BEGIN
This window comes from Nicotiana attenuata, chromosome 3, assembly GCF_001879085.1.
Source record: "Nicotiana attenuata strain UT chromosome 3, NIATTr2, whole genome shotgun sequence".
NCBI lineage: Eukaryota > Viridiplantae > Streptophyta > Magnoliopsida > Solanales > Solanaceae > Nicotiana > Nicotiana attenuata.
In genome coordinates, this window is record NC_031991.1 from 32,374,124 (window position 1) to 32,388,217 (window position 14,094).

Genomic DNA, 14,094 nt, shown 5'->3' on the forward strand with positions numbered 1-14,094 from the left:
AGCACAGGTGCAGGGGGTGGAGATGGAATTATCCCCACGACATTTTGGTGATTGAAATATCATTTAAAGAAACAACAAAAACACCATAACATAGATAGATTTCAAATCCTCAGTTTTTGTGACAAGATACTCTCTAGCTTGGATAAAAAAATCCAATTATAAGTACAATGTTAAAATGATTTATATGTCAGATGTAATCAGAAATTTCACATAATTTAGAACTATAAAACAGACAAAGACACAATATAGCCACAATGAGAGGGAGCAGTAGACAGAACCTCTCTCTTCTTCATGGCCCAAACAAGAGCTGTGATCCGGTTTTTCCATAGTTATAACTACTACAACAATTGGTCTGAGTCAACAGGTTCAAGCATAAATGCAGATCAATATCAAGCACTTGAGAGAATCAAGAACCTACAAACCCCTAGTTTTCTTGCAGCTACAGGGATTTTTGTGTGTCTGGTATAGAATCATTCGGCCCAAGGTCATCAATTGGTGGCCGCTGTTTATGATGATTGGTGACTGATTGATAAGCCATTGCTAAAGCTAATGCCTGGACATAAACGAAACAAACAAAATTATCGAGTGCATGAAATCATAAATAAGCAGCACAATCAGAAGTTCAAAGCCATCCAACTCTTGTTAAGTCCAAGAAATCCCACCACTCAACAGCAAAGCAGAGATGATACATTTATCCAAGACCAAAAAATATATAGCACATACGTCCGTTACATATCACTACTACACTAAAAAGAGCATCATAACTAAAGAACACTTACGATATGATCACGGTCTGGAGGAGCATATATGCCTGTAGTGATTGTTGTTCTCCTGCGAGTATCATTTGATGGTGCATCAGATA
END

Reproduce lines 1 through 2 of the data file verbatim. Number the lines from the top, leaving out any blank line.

This window comes from Nicotiana attenuata, chromosome 3, assembly GCF_001879085.1.
Source record: "Nicotiana attenuata strain UT chromosome 3, NIATTr2, whole genome shotgun sequence".